Stress Tests Show Regulators Won't Clobber Banks
Today’s stress tests of European banks did not weigh as heavily on markets as many expected. Despite skepticism about the criteria of the tests—assuming no chance at all of a sovereign default—and the conclusions—only seven banks flunked—the market seems to accept the conclusion by bank regulators that Europe’s banks are not as sick as feared.
What many market watchers have missed, however, is the fact that this conclusion by regulators is in some sense, self-fulfilling.
By declaring that the banks are less risky than bearish investors and pundits believe, they take away at least one very important risk the European banks faced—the risk that regulators would force a plethora of banks to raise capital all at once.
To put it differently, the stress tests raised the possibility that regulators would find bank capital badly wanting. Banks forced to raise capital would see their share prices collapse as shareholders feared dilution, regardless of whether the new capital came from the capital markets or government rescue funds. This would make the banks’ balance sheets even shakier, perhaps requiring another round of bailouts.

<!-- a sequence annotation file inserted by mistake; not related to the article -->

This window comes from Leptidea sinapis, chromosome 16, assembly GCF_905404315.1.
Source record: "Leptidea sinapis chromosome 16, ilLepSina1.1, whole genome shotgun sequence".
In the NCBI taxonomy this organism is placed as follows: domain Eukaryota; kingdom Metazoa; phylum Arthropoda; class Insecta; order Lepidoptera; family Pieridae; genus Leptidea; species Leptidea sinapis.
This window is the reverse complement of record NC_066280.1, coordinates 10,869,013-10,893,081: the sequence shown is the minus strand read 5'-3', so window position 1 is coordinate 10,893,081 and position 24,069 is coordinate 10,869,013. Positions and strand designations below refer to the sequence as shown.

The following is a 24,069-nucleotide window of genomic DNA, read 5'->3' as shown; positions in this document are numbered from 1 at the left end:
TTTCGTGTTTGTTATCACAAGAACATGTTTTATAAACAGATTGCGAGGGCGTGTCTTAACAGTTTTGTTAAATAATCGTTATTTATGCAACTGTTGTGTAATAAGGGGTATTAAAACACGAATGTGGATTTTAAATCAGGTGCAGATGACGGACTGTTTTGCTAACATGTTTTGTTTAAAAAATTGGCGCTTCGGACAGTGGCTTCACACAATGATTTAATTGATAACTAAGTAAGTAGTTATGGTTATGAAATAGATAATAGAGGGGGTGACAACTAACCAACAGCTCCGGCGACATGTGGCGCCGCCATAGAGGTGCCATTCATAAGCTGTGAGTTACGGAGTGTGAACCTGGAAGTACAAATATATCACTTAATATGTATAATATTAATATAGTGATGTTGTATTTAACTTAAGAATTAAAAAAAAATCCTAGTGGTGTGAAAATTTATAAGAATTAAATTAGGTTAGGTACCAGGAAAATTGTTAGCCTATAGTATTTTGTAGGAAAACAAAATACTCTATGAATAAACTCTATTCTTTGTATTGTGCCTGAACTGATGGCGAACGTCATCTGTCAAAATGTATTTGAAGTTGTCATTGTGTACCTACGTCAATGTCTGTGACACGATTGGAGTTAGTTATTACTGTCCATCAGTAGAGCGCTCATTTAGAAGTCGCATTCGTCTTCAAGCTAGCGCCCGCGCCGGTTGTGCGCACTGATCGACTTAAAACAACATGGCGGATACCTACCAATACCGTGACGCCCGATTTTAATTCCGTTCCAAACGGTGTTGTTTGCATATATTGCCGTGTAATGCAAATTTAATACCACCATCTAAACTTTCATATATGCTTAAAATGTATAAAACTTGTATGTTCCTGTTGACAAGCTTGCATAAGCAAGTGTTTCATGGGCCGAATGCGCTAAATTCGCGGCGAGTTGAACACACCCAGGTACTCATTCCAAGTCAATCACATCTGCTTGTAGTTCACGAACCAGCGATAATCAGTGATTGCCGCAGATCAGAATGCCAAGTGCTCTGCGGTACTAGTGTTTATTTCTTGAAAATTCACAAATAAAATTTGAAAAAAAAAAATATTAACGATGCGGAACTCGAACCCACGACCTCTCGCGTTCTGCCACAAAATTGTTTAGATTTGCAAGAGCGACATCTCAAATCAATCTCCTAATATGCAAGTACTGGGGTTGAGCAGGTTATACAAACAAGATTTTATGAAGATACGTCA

The results of the stress tests largely swept away the risk of increased regulatory capital requirements for all but the seven banks that failed the stress tests. The great risk of a government led capital crisis in the banks has vanished.
Take a look at the decision by the European regulators to assume that the risk of a sovereign default has been eliminated by creation of the European Financial Stability Facility and similar measures. Of course, it remains debatable whether or not the sovereign bonds of Europe’s most financially troubled nations could still default.
But the very fact that the European regulators have announced that they will not take default risk into account when judging a bank’s health, takes away the risk that banks will be forced to hold more reserves against this risk.
In short, what the stress tests unarguably demonstrated was not that Europe banks are healthy—that’s still arguable—but that regulators view them as healthy and won’t be enforcing any new, drastic rounds of capital raising anytime soon.
They were a test of regulatory forbearance and forbearance won.